In the present work, EP was added as a source of natural carotenoid in the diet of Blood parrot. Supplementation of this diet increased the carotenoid concentration in the skin and caudal fin of the fish. The high and low levels of the added EP significantly increased the carotenoid content in the caudal fin of the fish on 20 and 40 days, respectively. Moreover, the carotenoid concentration in the skin was significantly higher in the groups supplemented with high levels of EP for 60 days. The results indicate that EP can improve the pigmentation in the caudal fin, but the effect on the skin is evident at high concentration only. In addition, the carotenoid concentration in the skin and caudal fins of Blood parrot decreased during 20–60 days of supplementing diet without EP, this phenomenon is also observed in other species, such as rainbow trout (Torrissen 1985) and Amphiprion ocellaris (Ho et al. 2013). This decreased concentration can be dilution by the growth of the fish (Torrissen 1985).

Fish color is primarily dependent on the presence of chromatophores (melanophores, xanthophores, erythrophores, iridophores, leucophores, and cyanophores) containing pigments, such as melanins, carotenoids (e.g., astaxanthin, canthaxanthin, lutein, and zeaxanthin), pteridines, and purines (Chatzifotis et al. 2011). Carotenoid pigments are stored in xanthophores and erythrophores (yellow and red pigment cells, respectively) (Chatzifotis et al. 2011; Mills and Patterson 2009; Sefc et al. 2014). In the present experiment, the number of xanthophores and erythrophores in the scales was significantly affected by the concentration of apple snail egg powder. This result showed that EP can be efficiently utilized for scale deposition and coloration of Blood parrot. Furthermore, the presence of different types of carotenoids in diet will result in different colors of fish. Yedier reported that astaxanthin in the diet increases the red–orange color in the skin of the red zebra cichlid, whereas Spirulina intake increases the orange and yellow tones (Yedier et al. 2014). In the present study, Blood parrot showed the red–orange color at the end of the experiment. The appearance of this color could be attributed to the main carotenoid content, namely, esterified and non-esterified astaxanthin, in apple snail eggs.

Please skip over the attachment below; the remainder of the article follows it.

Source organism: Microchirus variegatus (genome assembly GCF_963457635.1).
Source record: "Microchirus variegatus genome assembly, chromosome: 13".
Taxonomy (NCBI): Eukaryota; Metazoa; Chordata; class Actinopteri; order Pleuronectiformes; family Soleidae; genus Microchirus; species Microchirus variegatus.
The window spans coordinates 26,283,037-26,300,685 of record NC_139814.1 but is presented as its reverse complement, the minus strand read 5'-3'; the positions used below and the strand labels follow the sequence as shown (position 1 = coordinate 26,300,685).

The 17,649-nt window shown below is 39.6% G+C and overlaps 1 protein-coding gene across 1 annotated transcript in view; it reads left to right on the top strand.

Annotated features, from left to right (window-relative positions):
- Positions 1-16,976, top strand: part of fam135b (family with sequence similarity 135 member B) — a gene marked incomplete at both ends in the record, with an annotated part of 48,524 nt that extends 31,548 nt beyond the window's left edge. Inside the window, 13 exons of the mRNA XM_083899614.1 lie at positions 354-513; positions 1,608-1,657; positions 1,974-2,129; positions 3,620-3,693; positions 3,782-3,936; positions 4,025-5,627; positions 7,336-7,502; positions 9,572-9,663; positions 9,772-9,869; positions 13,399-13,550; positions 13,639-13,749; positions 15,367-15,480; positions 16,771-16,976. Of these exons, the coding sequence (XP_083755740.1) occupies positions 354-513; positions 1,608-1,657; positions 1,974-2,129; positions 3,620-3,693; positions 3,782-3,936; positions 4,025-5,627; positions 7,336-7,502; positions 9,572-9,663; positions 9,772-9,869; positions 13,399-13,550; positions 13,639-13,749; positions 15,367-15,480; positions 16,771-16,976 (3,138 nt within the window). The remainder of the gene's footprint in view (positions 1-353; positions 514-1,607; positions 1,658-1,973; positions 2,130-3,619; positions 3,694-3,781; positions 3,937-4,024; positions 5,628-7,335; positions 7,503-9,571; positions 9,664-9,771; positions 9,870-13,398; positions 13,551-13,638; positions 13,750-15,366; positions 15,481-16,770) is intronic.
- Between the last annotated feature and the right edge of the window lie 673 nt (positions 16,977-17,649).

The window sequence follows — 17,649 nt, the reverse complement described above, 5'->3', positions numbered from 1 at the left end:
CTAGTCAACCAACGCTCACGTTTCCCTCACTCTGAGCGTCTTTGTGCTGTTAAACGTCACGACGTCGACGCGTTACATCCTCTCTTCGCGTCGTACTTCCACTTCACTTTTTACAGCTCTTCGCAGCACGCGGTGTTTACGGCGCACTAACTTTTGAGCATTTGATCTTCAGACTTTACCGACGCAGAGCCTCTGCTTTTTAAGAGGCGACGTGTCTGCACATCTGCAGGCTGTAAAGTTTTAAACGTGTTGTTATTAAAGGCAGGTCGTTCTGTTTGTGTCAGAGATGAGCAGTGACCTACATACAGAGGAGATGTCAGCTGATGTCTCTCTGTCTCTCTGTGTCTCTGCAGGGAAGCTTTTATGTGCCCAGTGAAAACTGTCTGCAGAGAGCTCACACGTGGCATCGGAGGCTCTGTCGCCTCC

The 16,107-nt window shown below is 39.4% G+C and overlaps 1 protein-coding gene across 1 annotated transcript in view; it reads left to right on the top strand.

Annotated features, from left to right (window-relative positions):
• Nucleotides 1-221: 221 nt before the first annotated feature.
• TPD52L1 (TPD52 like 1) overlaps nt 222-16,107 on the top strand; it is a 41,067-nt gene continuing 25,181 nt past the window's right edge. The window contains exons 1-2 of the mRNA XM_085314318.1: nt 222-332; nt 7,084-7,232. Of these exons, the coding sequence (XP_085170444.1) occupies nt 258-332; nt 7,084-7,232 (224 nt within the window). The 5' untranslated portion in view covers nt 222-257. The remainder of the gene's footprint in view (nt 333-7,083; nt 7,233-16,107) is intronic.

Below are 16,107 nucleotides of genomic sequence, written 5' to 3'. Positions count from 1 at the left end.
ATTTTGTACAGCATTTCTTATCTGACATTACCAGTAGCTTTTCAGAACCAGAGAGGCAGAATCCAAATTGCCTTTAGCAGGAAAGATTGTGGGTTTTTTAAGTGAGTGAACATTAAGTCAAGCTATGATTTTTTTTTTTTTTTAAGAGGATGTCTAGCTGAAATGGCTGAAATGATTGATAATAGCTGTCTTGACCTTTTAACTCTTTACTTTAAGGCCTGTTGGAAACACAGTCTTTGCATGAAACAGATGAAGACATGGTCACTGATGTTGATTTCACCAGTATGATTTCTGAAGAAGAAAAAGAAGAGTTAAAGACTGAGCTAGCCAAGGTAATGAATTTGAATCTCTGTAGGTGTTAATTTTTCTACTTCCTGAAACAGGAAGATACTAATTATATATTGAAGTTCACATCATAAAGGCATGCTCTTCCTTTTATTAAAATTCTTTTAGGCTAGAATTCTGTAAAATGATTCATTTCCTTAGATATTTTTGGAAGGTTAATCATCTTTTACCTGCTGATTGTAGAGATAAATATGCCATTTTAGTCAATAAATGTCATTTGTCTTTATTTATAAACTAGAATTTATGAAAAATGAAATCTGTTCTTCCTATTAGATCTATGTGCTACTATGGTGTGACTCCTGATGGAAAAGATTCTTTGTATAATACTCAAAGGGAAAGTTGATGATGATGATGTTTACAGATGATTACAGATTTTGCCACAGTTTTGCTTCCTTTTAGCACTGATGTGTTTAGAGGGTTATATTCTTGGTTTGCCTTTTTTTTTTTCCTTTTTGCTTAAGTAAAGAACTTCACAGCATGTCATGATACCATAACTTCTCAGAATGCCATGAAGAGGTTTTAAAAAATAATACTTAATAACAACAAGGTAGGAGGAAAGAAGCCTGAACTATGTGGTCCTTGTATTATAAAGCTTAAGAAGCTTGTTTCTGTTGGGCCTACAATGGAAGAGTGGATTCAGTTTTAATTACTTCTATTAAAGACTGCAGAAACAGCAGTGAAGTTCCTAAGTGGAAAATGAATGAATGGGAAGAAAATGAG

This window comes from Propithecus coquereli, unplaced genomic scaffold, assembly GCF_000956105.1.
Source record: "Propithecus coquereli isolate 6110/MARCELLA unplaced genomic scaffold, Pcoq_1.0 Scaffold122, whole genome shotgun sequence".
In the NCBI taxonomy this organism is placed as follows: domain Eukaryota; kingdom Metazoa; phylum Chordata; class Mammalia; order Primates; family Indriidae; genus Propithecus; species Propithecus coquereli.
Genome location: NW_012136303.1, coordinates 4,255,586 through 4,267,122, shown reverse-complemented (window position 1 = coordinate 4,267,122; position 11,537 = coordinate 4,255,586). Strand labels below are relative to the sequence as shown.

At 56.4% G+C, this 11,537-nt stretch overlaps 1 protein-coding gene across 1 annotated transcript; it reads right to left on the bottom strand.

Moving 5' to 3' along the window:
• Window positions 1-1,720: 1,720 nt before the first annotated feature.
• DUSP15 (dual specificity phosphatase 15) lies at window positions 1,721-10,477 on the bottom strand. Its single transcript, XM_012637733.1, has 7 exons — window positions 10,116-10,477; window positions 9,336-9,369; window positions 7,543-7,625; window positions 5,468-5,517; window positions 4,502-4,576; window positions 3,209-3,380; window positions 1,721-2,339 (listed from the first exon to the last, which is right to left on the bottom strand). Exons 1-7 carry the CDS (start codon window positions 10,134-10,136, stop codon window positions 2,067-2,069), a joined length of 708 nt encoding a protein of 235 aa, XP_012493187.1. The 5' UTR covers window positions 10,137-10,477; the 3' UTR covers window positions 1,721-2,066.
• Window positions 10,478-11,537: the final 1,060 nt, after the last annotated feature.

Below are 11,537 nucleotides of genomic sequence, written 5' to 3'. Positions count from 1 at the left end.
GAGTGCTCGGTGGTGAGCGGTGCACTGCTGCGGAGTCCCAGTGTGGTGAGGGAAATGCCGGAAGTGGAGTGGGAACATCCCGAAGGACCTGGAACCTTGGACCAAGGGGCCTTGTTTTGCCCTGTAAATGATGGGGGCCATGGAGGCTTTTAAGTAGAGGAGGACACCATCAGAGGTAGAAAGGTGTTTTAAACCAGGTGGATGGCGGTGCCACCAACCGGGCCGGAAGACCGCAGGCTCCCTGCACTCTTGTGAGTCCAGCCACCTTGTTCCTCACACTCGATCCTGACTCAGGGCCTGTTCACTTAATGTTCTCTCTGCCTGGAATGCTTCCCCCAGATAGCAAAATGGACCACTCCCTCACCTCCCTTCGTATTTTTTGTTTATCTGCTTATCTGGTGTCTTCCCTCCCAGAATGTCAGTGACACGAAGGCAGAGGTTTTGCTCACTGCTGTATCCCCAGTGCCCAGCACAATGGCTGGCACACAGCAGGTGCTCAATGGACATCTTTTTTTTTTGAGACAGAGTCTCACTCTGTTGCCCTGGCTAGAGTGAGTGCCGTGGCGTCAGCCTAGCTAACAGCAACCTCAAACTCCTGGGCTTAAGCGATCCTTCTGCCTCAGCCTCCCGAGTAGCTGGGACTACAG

The antioxidant defense system, especial the enzymatic scavengers SOD, CAT and glutathione peroxidase, provides protection against potentially harmful ROS produced constantly during aerobic cell respiration (Lygren et al. 1999). SOD speeds the conversion of superoxide to hydrogen peroxide, whereas CAT and glutathione peroxidase convert hydrogen peroxide to water (Finkel and Holbrook 2000). In some fish, the supplemental dietary vitamin E or carotenoid may have an effect on the antioxidant enzyme activities. Pham et al. (2014) found that SOD activities in liver and plasma of juvenile olive flounder fed diets containing carotenoids were lower than those of the control group. Similar results were observed in juvenile tiger prawn (Penaeus monodon) (Chien et al. 2003) and characins (Hyphessobrycon callistus) (Wang et al. 2006). Lygren et al. (1999) reported that supplemental diet with high levels of fat-soluble antioxidants (astaxanthin and vitamin E) caused a reduced need for endogenous antioxidant enzymes, such as CAT and total SOD, in protection against H2O2 and ·O2 , respectively. However, in this study, SOD and CAT activities of the fish increased after supplementing with 15 % dry powder of golden apple snail egg, which is abundant and rich in carotenoid pigments, for 60 days. The SOD and CAT activities were inconsistent with the reported papers in liver of the fish compared with pure carotenoids.